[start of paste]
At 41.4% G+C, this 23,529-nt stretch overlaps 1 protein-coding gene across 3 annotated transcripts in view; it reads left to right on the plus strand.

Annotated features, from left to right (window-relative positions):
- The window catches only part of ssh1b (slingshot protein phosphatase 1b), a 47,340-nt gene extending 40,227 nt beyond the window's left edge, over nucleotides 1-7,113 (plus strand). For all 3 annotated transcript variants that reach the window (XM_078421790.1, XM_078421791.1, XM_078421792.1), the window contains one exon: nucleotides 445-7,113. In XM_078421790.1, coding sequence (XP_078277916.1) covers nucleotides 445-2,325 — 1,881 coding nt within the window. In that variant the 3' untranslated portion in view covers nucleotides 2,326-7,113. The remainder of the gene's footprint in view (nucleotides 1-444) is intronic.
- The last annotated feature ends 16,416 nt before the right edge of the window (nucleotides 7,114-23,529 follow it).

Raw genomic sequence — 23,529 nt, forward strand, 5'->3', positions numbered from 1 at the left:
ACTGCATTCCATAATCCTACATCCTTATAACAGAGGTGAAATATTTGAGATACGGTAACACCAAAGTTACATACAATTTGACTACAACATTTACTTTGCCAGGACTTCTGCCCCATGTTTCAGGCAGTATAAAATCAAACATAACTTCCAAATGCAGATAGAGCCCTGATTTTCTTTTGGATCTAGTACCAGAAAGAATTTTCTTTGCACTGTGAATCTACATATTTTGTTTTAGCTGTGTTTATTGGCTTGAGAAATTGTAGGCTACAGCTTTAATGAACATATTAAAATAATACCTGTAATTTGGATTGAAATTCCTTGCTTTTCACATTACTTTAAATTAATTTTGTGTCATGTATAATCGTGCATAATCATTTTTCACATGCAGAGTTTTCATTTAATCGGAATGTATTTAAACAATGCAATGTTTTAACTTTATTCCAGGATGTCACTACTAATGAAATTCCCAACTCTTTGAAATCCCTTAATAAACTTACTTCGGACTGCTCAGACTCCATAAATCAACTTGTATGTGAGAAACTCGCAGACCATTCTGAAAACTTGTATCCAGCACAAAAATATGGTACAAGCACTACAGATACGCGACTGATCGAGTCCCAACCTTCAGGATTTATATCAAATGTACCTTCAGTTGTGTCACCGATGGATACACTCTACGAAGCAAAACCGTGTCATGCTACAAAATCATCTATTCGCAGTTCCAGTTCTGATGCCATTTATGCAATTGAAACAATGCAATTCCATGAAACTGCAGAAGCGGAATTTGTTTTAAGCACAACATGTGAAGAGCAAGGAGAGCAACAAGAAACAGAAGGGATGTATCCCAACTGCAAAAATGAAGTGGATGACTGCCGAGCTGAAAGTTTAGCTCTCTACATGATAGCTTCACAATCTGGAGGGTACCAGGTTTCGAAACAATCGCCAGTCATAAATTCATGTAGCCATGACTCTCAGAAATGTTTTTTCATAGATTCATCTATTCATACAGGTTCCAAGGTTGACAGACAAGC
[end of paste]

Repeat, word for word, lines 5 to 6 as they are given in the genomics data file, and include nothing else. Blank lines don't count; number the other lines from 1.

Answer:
Raw genomic sequence — 23,529 nt, forward strand, 5'->3', positions numbered from 1 at the left:
ACTGCATTCCATAATCCTACATCCTTATAACAGAGGTGAAATATTTGAGATACGGTAACACCAAAGTTACATACAATTTGACTACAACATTTACTTTGCCAGGACTTCTGCCCCATGTTTCAGGCAGTATAAAATCAAACATAACTTCCAAATGCAGATAGAGCCCTGATTTTCTTTTGGATCTAGTACCAGAAAGAATTTTCTTTGCACTGTGAATCTACATATTTTGTTTTAGCTGTGTTTATTGGCTTGAGAAATTGTAGGCTACAGCTTTAATGAACATATTAAAATAATACCTGTAATTTGGATTGAAATTCCTTGCTTTTCACATTACTTTAAATTAATTTTGTGTCATGTATAATCGTGCATAATCATTTTTCACATGCAGAGTTTTCATTTAATCGGAATGTATTTAAACAATGCAATGTTTTAACTTTATTCCAGGATGTCACTACTAATGAAATTCCCAACTCTTTGAAATCCCTTAATAAACTTACTTCGGACTGCTCAGACTCCATAAATCAACTTGTATGTGAGAAACTCGCAGACCATTCTGAAAACTTGTATCCAGCACAAAAATATGGTACAAGCACTACAGATACGCGACTGATCGAGTCCCAACCTTCAGGATTTATATCAAATGTACCTTCAGTTGTGTCACCGATGGATACACTCTACGAAGCAAAACCGTGTCATGCTACAAAATCATCTATTCGCAGTTCCAGTTCTGATGCCATTTATGCAATTGAAACAATGCAATTCCATGAAACTGCAGAAGCGGAATTTGTTTTAAGCACAACATGTGAAGAGCAAGGAGAGCAACAAGAAACAGAAGGGATGTATCCCAACTGCAAAAATGAAGTGGATGACTGCCGAGCTGAAAGTTTAGCTCTCTACATGATAGCTTCACAATCTGGAGGGTACCAGGTTTCGAAACAATCGCCAGTCATAAATTCATGTAGCCATGACTCTCAGAAATGTTTTTTCATAGATTCATCTATTCATACAGGTTCCAAGGTTGACAGACAAGC